Jacob Loftus CEO General Projects credit Adam Kenrick

Loftus is keen to push Royal Albert Dock forward on numerous fronts. Credit: Adam Kenrick

UKREiiF | How Royal Albert Dock is taking ‘evolutionary steps’ forward

One year after acquiring the iconic waterfront estate, General Projects CEO Jacob Loftus says the work to capitalise on the potential of the historic landmark is starting to bear fruit.

Loftus said: “It’s certainly the most important piece of heritage real estate that we’ve ever been involved in and I think holds such an important cultural, historical and experiential role in the city.

Royal Albert Dock crowds Liverpool s ing media

Royal Albert Dock is one of the most visited places in the UK. Credit: Adam Kenrick

“We very much see ourselves as custodians and see this project as evolution rather than revolution. For us it’s about trying to identify all of the small areas that we can move the dock on to the next level. We want everyone in Liverpool and everyone who visits the dock to see it as a world-class piece of waterfront infrastructure, historic transformation placemaking and somewhere that you just want to be because it’s amazing.”

General Projects and investment partner Neo capital acquired Royal Albert Dock, a grade-one-listed mixed-use complex of more than 300,000 sq ft, for £40m in May 2023. The destination remains popular and is among the most-visited tourist attractions in the UK, but has long faced criticism for looking tired and not fulfilling its undoubted potential.

Loftus said the improvement programme will be on numerous fronts. “So there’s a public realm project that we’re working on at the moment to start to improve the greenery create spaces that you want to dwell in and make it more accessible for wheelchairs and prams, it’s very difficult. We are physically on site at the moment.

“On one side of the dock we are doing a kind of shopfront regeneration project because some of them felt a little bit tired and underwhelming and we want to retain the independent nature of all the different businesses but stitch the whole place together. So that it feels more cohesive and feels like there’s one vision that we’re trying to consistently roll out.”

Loftus was speaking after taking part in a panel debate organized jointly by Liverpool City Council and the Royal Docks team at Greater London Authority. Also on the panel, chaired by Liverpool chief executive Andrew Lewis, were Dan Bridge, London Royal Docks; Nuala Gallagher, corporate director of city development at Liverpool; and Selina Mason, director of planning at Lendlease.

Loftus went on: “We’ve got some really exciting new businesses that were in advanced stages of signing up that will hopefully be ready to launch to the press in a couple of weeks.

“We’ve just been investing in a lot of mezzanine space above shops, which has sort of been forgotten about for the last 20 years. But the hope is that we’re going to bring a range of different small startup businesses to the dock as well. So we’re creating 30 SME workspace studios which are going to be really cool.”

Liverpool Royal Albert Dock s ing media

An inflatable globe was installed to celebrate the Eurovision Song Contest held in Liverpool last year. Credit: Adam Kenrick

“And then I think for me, the, the area that we’re most excited about is how we can activate and bring events culture music, art, and programming to the dock. We want to create reasons for everyone in Liverpool to want to be coming to the dock, weekly, monthly because something really cool is happening.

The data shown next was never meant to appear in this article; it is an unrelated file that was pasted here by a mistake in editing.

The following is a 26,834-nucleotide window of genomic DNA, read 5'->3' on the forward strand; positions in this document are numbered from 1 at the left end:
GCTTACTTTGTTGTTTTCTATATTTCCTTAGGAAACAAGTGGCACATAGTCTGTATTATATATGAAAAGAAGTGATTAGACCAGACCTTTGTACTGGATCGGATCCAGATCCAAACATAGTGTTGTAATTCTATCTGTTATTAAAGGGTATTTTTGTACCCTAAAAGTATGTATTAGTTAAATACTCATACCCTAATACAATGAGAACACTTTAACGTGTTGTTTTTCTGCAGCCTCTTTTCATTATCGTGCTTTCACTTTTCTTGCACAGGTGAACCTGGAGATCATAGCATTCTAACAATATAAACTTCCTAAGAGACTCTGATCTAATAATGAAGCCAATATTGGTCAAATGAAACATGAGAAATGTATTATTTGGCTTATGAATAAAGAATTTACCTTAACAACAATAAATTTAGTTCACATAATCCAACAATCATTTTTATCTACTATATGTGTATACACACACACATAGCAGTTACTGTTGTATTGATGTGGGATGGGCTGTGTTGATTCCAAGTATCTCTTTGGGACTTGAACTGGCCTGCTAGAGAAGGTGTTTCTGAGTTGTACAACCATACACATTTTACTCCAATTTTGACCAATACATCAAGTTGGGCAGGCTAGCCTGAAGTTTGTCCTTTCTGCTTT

“There’s no one big intervention here. It’s actually a series of how many small evolutionary steps can we take so that the sum of the parts suddenly feels like we’ve transformed the dock in so many ways, but without revolutionising anything. Every single touch point and encounter you have with the dock, whether it’s from the public realm to the mix of restaurants on offer, to the events, the music to programming, everything feels ‘Wow, this has really taken two steps on. It really feels like there’s one vision behind it. It’s really pushing every front to make the dock as good as it possibly can’.”

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Amazing how they picked up this massive piece of real estate for £40 million, even way back in the 1980s it cost £100m to refurbish.
Good to see though they are improving the site, I thought they could consider a quality ,permanent ,coffee and cakes outlet at the main outer entrance to the dock opposite the Hilton, it could attract even more people as well as provide somewhere for folk to sit inside and get views across the docks.

By Anonymous

It sounds like the Royal Albert Dock is going back to its roots by setting aside space for SME’s as it did in the late 1980’s and early 1990’s with the coster monger carts and smaller units before it became just another very corporate eating and shopping destination and all credit to General Projects and Jacob Loftus for doing so. I think that the Royal Albert Dock is one of the unique jewels in Liverpool’s architectural crown and the shopping and eating experience down should certainly be unique and I dare say a bit different too.

By Brendan R

When I – and probably many other readers go on holiday – we go to places like the Albert Dock! It’s on our doorstep. It is a beautiful destination – but seems a bit underused and forgotten about. Good luck to the new owners lets hope they turn it around and make it the place to be! And what it deserves to be. Great idea re quality coffee and cakes – an independent please NOT A CHAIN.

By Lizzy Baggot

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